The one where Qohelet talks about money and wealth
|13 There is a grievous ill that I have seen under the sun: riches were kept by their owners to their own detriment, 14 and those riches were lost in a bad venture; though they are parents of children, they have nothing in their hands. 15 As they came from their mother’s womb, so they shall go again, naked as they came; they shall take nothing for their toil, which they may carry away with their hands. 16 This also is a grievous ill: just as they came, so shall they go; and what gain do they have from toiling for the wind? 17 Besides, all their days they eat in darkness, in much vexation and sickness and resentment.|
In Mexico a group of kids were playing in a dump, and found some interesting metal balls that resembled marbles. They took them home, and over the next few weeks played with them. They and their families started getting sick. Soon their neighbors were getting sick.
It turned out that the marbles were radioactive pellets from a local medical center. The people who were supposed to take care of the waste cut corners, and threw it in the local dump. The shiny marbles were, in the end, instruments of death.
Qohelet looked in the lives of people around him and saw a different poison—wealth.[i] People were hoarding wealth, which had become an instrument of harm rather than of good. The Bible is consistently clear on this point—money, in and of itself, is not bad. But it can lead to great evil. The love of money, as Paul says in Timothy, is the root of all evil. Jesus said it was easier for a camel to go through the eye of a needle than for a rich man to enter heaven. The Old Testament prophets, especially Amos, warn people that there money is going to separate them from the good things that God has for them.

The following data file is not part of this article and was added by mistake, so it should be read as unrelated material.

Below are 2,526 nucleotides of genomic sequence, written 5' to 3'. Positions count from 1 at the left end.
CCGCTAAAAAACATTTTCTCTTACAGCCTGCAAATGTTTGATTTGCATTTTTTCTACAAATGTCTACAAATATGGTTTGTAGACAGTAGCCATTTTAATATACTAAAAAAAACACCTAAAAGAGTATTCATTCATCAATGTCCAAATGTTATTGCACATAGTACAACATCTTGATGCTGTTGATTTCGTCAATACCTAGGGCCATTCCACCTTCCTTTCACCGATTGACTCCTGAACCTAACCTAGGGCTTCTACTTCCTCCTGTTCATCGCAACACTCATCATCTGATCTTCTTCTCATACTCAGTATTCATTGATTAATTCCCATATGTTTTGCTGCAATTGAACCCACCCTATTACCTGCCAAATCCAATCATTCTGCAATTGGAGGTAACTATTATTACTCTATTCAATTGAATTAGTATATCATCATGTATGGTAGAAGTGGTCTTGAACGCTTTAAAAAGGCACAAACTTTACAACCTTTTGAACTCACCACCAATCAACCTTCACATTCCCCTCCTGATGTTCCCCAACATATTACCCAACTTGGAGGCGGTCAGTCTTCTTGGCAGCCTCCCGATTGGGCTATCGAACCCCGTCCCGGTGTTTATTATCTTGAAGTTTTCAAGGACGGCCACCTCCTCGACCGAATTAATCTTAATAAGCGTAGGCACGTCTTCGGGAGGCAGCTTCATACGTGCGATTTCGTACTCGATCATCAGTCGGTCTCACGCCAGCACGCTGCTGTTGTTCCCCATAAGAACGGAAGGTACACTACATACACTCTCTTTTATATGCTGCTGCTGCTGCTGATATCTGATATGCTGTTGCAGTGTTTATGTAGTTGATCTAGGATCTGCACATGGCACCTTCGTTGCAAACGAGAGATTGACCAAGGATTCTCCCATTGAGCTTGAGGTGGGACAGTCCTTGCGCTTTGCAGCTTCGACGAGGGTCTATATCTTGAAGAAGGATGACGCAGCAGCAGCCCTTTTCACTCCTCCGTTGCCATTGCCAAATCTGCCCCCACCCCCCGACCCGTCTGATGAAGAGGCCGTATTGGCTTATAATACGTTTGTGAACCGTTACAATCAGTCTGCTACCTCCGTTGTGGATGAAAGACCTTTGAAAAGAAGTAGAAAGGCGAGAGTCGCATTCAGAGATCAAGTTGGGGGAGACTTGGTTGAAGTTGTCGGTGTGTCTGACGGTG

As Qohelet sees it, the problem gets worse. A person accumulates great wealth, and then they lose it. The only thing worse than not having something is having it and losing it. Not only do the rich suffer when they lose their wealth—their children suffer as well.
The real tragedy here is when a person loses that very thing that gives their lives meaning. Remember, in the grand scheme of things, Qohelet sees all things as havel havelim—mere breath. Nothing is permanent. Everything is transitory, and can be lost. The tragedy of life is when we put too much stock in things that cannot sustain us. Again, this is not to say that money is bad. But it cannot sustain us over the long haul.
Now Qohelet is talking specifically about wealth, but this could apply to other things as well—family, a house, good health, pets, hobbies. All is, in the end, transitory. Anything we hoard, anything we value above all other things, has the ability to then poison us.
St. Augustine, after losing a very close friend, found the grief too much to bear, and decided he would never love another person again. That is also a mistake. The point is not to avoid all loves, but to love appropriately, knowing that in the end, all is havel, havelim.
Thoughts and Questions
- If you lost almost all your money, how would it affect your life? What would you be left with?
- In an episode of The Twilight Zone, a man loves to read, but is constantly thwarted by all the people around him—his wife, his boss, his co-workers. To make a long story short, there was a nuclear blast and he is left all alone. The only other intact building in the city is the public library, which for him is better than a gold mine. He is overjoyed, and makes stacks of the books he is planning to read. Finally he can read in peace. Just as he is picking up the first book in the first stack, he trips and breaks his glasses.
Breaking glasses would be a tragedy in any case, but in this case it is almost the ultimate tragedy. Why is the fact that he broke his glasses worse than the fact that he was the sole survivor of a nuclear blast?
[i] Israel was a cross roads for traders, and there were plenty of opportunities for at least some of its citizens to become very prosperous. Ecclesiastes was written in time when there was great wealth in the country, as well as inequality, and that forms part of the backdrop of Qohelet’s musings.